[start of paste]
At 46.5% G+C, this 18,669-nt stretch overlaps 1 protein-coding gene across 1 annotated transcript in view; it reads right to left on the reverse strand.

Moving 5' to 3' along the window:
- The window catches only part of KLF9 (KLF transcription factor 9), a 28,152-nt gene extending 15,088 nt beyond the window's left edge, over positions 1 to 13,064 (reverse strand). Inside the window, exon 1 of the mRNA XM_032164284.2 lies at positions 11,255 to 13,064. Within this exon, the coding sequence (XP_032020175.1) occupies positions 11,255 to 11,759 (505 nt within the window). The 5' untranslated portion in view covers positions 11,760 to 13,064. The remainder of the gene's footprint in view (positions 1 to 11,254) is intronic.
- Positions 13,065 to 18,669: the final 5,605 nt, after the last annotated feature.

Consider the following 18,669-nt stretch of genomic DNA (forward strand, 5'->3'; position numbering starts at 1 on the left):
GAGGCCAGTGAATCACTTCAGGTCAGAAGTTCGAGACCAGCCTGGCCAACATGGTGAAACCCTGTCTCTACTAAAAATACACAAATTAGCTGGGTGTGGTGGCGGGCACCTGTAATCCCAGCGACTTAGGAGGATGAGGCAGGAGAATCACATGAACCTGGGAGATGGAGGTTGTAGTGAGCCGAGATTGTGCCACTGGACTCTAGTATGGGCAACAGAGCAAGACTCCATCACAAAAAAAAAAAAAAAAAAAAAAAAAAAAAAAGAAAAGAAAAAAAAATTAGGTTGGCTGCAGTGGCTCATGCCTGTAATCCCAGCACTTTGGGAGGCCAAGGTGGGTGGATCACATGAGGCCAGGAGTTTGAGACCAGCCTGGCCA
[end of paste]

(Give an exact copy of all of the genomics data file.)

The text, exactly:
At 46.5% G+C, this 18,669-nt stretch overlaps 1 protein-coding gene across 1 annotated transcript in view; it reads right to left on the reverse strand.

Moving 5' to 3' along the window:
- The window catches only part of KLF9 (KLF transcription factor 9), a 28,152-nt gene extending 15,088 nt beyond the window's left edge, over positions 1 to 13,064 (reverse strand). Inside the window, exon 1 of the mRNA XM_032164284.2 lies at positions 11,255 to 13,064. Within this exon, the coding sequence (XP_032020175.1) occupies positions 11,255 to 11,759 (505 nt within the window). The 5' untranslated portion in view covers positions 11,760 to 13,064. The remainder of the gene's footprint in view (positions 1 to 11,254) is intronic.
- Positions 13,065 to 18,669: the final 5,605 nt, after the last annotated feature.

Consider the following 18,669-nt stretch of genomic DNA (forward strand, 5'->3'; position numbering starts at 1 on the left):
GAGGCCAGTGAATCACTTCAGGTCAGAAGTTCGAGACCAGCCTGGCCAACATGGTGAAACCCTGTCTCTACTAAAAATACACAAATTAGCTGGGTGTGGTGGCGGGCACCTGTAATCCCAGCGACTTAGGAGGATGAGGCAGGAGAATCACATGAACCTGGGAGATGGAGGTTGTAGTGAGCCGAGATTGTGCCACTGGACTCTAGTATGGGCAACAGAGCAAGACTCCATCACAAAAAAAAAAAAAAAAAAAAAAAAAAAAAAAGAAAAGAAAAAAAAATTAGGTTGGCTGCAGTGGCTCATGCCTGTAATCCCAGCACTTTGGGAGGCCAAGGTGGGTGGATCACATGAGGCCAGGAGTTTGAGACCAGCCTGGCCA